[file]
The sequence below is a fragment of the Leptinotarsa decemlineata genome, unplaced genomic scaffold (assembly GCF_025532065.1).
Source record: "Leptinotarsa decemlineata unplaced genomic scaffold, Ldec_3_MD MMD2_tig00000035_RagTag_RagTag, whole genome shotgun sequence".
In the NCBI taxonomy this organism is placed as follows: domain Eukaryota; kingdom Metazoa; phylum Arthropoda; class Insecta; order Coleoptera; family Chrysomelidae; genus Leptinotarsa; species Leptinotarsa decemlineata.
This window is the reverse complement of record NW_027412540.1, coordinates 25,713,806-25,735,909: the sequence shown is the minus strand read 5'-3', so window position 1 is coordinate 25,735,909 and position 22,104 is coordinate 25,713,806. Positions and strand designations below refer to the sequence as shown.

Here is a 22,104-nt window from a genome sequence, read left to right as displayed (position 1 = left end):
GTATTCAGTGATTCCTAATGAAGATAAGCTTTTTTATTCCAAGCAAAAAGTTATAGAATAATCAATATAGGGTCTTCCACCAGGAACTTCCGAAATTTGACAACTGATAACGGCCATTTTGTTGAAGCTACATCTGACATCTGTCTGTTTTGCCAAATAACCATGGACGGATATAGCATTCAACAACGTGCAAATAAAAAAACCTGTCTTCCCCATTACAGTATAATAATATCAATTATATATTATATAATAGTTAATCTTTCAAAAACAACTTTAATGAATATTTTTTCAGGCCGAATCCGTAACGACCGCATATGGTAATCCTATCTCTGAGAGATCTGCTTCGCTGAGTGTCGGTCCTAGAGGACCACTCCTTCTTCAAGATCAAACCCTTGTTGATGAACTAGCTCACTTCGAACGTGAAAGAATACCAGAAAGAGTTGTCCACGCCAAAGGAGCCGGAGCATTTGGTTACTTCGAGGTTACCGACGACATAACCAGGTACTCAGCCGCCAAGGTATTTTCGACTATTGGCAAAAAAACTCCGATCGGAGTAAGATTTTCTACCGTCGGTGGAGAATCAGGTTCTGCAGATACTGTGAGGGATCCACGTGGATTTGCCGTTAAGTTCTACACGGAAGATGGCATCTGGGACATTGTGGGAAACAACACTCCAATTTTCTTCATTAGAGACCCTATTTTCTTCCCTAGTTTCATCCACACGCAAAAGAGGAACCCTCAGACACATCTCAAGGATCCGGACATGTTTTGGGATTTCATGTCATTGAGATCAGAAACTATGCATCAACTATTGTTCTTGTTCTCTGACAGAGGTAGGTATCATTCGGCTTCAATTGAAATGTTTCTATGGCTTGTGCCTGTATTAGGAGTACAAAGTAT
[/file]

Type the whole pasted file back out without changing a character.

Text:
The sequence below is a fragment of the Leptinotarsa decemlineata genome, unplaced genomic scaffold (assembly GCF_025532065.1).
Source record: "Leptinotarsa decemlineata unplaced genomic scaffold, Ldec_3_MD MMD2_tig00000035_RagTag_RagTag, whole genome shotgun sequence".
In the NCBI taxonomy this organism is placed as follows: domain Eukaryota; kingdom Metazoa; phylum Arthropoda; class Insecta; order Coleoptera; family Chrysomelidae; genus Leptinotarsa; species Leptinotarsa decemlineata.
This window is the reverse complement of record NW_027412540.1, coordinates 25,713,806-25,735,909: the sequence shown is the minus strand read 5'-3', so window position 1 is coordinate 25,735,909 and position 22,104 is coordinate 25,713,806. Positions and strand designations below refer to the sequence as shown.

Here is a 22,104-nt window from a genome sequence, read left to right as displayed (position 1 = left end):
GTATTCAGTGATTCCTAATGAAGATAAGCTTTTTTATTCCAAGCAAAAAGTTATAGAATAATCAATATAGGGTCTTCCACCAGGAACTTCCGAAATTTGACAACTGATAACGGCCATTTTGTTGAAGCTACATCTGACATCTGTCTGTTTTGCCAAATAACCATGGACGGATATAGCATTCAACAACGTGCAAATAAAAAAACCTGTCTTCCCCATTACAGTATAATAATATCAATTATATATTATATAATAGTTAATCTTTCAAAAACAACTTTAATGAATATTTTTTCAGGCCGAATCCGTAACGACCGCATATGGTAATCCTATCTCTGAGAGATCTGCTTCGCTGAGTGTCGGTCCTAGAGGACCACTCCTTCTTCAAGATCAAACCCTTGTTGATGAACTAGCTCACTTCGAACGTGAAAGAATACCAGAAAGAGTTGTCCACGCCAAAGGAGCCGGAGCATTTGGTTACTTCGAGGTTACCGACGACATAACCAGGTACTCAGCCGCCAAGGTATTTTCGACTATTGGCAAAAAAACTCCGATCGGAGTAAGATTTTCTACCGTCGGTGGAGAATCAGGTTCTGCAGATACTGTGAGGGATCCACGTGGATTTGCCGTTAAGTTCTACACGGAAGATGGCATCTGGGACATTGTGGGAAACAACACTCCAATTTTCTTCATTAGAGACCCTATTTTCTTCCCTAGTTTCATCCACACGCAAAAGAGGAACCCTCAGACACATCTCAAGGATCCGGACATGTTTTGGGATTTCATGTCATTGAGATCAGAAACTATGCATCAACTATTGTTCTTGTTCTCTGACAGAGGTAGGTATCATTCGGCTTCAATTGAAATGTTTCTATGGCTTGTGCCTGTATTAGGAGTACAAAGTAT